I have to admit that I was not the biggest fan of tempeh when I first tasted it. It tasted pretty weird to me and I didn’t very like it. I wasn’t even sure if I would buy it again (true story).

However, after giving tempeh one more try, I found that it’s actually not bad. Actually, with the right seasoning, it can be really delicious!

So just don’t judge it on the first try because tempeh really has a huge potential to becoming your future staple or something you would like to eat from time to time.


Where to Buy Tempeh?

Since tempeh is Indonesian food, it’s a good idea to check out in Indonesian or Asain grocery shops. It should be stored in the fridge or freezer or just ask the shop owner directly.

The other option will be online shopping. But since tempeh needs to stay chilled, you probably want to order a certain amount to even out the shipping fee.

How to Cook Tempeh?

The easiest way to cook tempeh is baking. It’s really easy because you don’t have to worry about burning your pan or stay on its side all the time. Plus, it’s super delicious with the caramelized flavor. Here is my go-to:

  • First, chop the tempeh into small cubes. I like to chop it into small cubes because they can stand on their own without overlapping one another.
  • Next, steam it (optional). If you want your tempeh more absorbent, steam it. But if I’m really lazy or busy, I skip this step.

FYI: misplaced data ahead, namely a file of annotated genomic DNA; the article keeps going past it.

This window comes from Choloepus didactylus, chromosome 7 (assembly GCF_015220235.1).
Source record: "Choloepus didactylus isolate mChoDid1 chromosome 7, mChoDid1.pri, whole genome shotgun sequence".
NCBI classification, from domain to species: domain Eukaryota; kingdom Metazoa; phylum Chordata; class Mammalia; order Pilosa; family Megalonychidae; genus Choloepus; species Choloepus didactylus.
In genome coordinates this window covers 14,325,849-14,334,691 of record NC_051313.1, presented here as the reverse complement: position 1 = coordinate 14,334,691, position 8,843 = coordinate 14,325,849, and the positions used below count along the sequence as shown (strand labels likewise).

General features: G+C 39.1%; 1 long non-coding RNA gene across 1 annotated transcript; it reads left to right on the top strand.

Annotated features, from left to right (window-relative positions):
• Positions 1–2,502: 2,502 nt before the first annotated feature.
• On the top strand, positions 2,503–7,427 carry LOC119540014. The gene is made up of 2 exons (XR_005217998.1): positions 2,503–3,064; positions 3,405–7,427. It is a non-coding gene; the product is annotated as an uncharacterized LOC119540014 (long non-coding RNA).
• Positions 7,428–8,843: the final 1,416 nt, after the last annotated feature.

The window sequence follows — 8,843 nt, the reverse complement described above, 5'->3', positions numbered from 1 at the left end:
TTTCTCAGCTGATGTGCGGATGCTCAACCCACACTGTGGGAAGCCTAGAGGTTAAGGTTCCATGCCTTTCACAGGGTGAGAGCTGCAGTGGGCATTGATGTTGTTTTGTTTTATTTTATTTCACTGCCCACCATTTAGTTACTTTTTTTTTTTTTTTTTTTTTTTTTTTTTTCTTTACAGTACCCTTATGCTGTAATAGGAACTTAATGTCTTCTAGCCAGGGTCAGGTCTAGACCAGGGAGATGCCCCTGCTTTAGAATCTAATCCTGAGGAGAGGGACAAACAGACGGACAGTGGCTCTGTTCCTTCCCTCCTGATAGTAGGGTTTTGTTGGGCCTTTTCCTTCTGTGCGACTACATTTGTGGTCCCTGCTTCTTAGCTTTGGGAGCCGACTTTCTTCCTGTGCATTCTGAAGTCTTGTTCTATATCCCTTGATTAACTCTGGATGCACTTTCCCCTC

• Then, it’s time to make the sauce and marinate. I like to use a combination of soy sauce, maple syrup, black pepper, and sesame oil or olive oil. Just mix all up and toss the tempeh cubes in the sauce. Let it marinate for 30-60 minutes. Flip them to evenly coat the cubes.
  • Last step: Bake it. There’s two way to bake it. 1) with the sauce. 2) without the sauce. It depends on the sauce and your preference. For this recipe, I bake it with the sauce.
    • 1) Bake with the sauce: Transfer the marinated tempeh and sauce to an oven-safe baking dish. Bake them in the oven at 175 C for 25-30 minutes. When done, the cubes should look dark brown and smell amazing.
    • 2) Bake without the sauce: Pick up the marinated tempeh cubes and spread them on a baking sheet lined with a baking mat or parchment paper. Save the sauce. Bake them in the oven at 175 C for 15 minutes first. Then take the baking sheet out and brush each cube with the saved sauce. Bake for another 15-20 minutes. They should look charred on the edges.

Recipes to Go with Baked Tempeh

Once you’ve made your baked tempeh, it’s really simple to combine it into your meal. You can always serve it as a side dish to enrich your meal with the extra protein and flavor. Here’s a few recipes that you can consider adding it:

How to Store Tempeh?